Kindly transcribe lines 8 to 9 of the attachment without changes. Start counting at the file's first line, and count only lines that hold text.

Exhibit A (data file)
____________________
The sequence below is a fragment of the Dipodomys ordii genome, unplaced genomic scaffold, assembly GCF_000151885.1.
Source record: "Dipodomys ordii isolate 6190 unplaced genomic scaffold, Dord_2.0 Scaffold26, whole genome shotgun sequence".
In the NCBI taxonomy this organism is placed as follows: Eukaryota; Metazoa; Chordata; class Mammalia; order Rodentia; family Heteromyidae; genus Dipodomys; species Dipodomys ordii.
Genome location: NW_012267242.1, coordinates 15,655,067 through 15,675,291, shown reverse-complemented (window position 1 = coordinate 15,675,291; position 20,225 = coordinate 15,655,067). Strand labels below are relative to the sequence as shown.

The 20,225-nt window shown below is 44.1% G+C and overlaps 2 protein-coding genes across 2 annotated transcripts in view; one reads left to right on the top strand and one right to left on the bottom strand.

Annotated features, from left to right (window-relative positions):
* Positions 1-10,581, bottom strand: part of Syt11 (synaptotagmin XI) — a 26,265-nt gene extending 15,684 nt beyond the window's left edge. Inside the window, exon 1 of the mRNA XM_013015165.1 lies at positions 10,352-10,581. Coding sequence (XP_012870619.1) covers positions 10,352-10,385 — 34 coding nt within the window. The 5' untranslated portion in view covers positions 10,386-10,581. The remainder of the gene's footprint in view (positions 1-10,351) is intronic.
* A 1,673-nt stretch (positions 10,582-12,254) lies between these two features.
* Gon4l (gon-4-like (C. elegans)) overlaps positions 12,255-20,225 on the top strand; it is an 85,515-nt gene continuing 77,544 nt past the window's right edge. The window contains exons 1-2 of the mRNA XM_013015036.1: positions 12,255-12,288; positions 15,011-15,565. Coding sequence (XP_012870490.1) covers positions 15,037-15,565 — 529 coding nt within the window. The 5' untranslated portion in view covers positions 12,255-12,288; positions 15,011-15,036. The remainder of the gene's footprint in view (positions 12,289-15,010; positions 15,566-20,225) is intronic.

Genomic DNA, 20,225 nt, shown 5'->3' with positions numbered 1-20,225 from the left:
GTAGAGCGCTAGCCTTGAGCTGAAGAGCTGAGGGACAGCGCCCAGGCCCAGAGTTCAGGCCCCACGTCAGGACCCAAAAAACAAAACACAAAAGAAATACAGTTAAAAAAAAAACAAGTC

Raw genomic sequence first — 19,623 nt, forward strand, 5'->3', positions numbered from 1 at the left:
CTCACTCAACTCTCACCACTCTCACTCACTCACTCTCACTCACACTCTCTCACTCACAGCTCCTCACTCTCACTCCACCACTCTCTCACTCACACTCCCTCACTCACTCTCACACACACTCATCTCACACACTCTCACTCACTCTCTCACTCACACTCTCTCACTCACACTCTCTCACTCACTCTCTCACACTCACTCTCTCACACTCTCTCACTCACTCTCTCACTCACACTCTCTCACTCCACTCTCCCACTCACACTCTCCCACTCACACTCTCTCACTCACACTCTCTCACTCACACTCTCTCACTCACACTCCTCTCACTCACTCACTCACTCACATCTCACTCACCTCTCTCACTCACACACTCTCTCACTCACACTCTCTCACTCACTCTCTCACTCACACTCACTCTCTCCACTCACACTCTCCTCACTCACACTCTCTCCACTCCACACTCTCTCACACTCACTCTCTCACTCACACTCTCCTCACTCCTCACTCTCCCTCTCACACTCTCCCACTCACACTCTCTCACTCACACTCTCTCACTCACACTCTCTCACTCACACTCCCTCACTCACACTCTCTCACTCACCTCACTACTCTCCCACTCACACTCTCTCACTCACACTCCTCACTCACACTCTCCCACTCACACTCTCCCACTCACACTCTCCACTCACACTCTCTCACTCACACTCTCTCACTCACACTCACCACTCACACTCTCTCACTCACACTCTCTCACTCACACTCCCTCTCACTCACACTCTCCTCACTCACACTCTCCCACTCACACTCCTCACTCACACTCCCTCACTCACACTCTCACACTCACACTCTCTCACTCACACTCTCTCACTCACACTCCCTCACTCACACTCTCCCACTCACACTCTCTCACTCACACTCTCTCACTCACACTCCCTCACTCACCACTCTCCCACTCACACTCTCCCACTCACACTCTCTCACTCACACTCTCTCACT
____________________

* A 1,673-nt stretch (positions 10,582-12,254) lies between these two features.
* Gon4l (gon-4-like (C. elegans)) overlaps positions 12,255-20,225 on the top strand; it is an 85,515-nt gene continuing 77,544 nt past the window's right edge. The window contains exons 1-2 of the mRNA XM_013015036.1: positions 12,255-12,288; positions 15,011-15,565. Coding sequence (XP_012870490.1) covers positions 15,037-15,565 — 529 coding nt within the window. The 5' untranslated portion in view covers positions 12,255-12,288; positions 15,011-15,036. The remainder of the gene's footprint in view (positions 12,289-15,010; positions 15,566-20,225) is intronic.